Test completed task

Click Check my progress to verify your performed task. If you have successfully a against a custom dataset, you will see an assessment score.

Run queries against your dataset table

Task 6. Test your Understanding

Below are multiple choice questions to reinforce your understanding of this lab's concepts. Answer them to the best of your abilities.

Task 7. Clean up

  1. Run the bq rm command to remove the babynames dataset with the -r flag to delete all tables in the dataset:
bq rm -r babynames
  1. Confirm the delete command by typing Y.

Test completed task

Click Check my progress to verify your performed task. If you have successfully removed babynames dataset, you will see an assessment score.

Remove the babynames dataset


Now you can use the command line with BigQuery to manipulate data.

Finish your quest

This self-paced lab is part of the BigQuery for Data Warehousing, NCAA® March Madness®: Bracketology with Google Cloud, BigQuery Basics for Data Analysts, and Using the Cloud SDK Command Line quests. A quest is a series of related labs that form a learning path. Completing a quest earns you a badge to recognize your achievement. You can make your badge or badges public and link to them in your online resume or social media account. Enroll in any quest that contains this lab and get immediate completion credit. See the Google Cloud Skills Boost catalog to see all available quests.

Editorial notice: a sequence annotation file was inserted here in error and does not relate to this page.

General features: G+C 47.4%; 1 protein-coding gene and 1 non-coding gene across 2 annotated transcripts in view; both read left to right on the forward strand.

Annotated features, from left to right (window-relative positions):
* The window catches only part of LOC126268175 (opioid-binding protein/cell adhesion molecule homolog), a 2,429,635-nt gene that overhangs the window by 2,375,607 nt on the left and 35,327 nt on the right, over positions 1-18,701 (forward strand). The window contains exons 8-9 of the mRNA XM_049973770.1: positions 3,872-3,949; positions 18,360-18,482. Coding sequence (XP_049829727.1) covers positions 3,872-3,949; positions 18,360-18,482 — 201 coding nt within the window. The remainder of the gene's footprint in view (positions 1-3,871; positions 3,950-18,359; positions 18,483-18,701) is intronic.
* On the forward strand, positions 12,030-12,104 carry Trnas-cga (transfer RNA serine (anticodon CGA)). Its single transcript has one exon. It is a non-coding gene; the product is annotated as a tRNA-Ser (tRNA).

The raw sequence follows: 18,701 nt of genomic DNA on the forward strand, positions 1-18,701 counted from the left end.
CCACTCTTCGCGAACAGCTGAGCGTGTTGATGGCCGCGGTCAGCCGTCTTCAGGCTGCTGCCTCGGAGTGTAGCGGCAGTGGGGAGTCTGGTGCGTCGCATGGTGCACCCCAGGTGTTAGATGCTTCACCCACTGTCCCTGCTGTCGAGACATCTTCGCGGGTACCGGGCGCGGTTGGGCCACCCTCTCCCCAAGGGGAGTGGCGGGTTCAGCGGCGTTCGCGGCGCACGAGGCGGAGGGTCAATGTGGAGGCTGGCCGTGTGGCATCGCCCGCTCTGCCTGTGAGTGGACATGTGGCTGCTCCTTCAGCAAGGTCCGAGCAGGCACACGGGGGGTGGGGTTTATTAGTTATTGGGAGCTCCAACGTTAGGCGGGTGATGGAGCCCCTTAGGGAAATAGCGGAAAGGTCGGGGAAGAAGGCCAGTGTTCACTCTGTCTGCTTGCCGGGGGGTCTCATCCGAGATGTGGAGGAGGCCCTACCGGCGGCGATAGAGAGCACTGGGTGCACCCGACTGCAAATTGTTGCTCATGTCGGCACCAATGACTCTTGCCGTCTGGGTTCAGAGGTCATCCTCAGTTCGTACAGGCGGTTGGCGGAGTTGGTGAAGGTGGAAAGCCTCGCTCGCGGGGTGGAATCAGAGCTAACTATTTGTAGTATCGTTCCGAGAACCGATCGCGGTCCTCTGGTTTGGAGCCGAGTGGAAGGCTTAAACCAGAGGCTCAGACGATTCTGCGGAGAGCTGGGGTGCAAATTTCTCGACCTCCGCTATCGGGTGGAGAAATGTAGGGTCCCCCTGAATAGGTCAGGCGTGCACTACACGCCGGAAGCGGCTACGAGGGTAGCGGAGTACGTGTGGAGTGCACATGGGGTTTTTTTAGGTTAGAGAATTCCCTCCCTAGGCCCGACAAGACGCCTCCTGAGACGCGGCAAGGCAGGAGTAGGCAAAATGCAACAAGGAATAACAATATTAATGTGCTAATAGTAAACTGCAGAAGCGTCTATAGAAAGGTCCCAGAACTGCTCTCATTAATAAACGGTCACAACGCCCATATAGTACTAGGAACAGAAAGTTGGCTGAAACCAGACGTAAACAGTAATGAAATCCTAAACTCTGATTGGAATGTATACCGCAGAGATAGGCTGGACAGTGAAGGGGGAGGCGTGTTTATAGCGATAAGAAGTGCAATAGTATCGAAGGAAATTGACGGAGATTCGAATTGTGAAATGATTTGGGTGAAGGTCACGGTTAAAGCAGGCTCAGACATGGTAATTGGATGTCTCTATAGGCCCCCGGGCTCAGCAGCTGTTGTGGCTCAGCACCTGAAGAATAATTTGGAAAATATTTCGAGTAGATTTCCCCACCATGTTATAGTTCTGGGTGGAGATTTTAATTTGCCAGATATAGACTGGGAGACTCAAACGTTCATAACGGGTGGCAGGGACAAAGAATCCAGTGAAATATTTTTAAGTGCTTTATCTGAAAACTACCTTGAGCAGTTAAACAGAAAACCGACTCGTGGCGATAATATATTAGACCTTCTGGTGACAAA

Next steps / Learn more

This lab is also part of a series of labs called Qwik Starts. These labs are designed to give you a little taste of the many features available with Google Cloud. Search for "Qwik Starts" in the lab catalog to find the next lab you'd like to take!

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Manual Last Updated August 24, 2023

Lab Last Tested August 24, 2023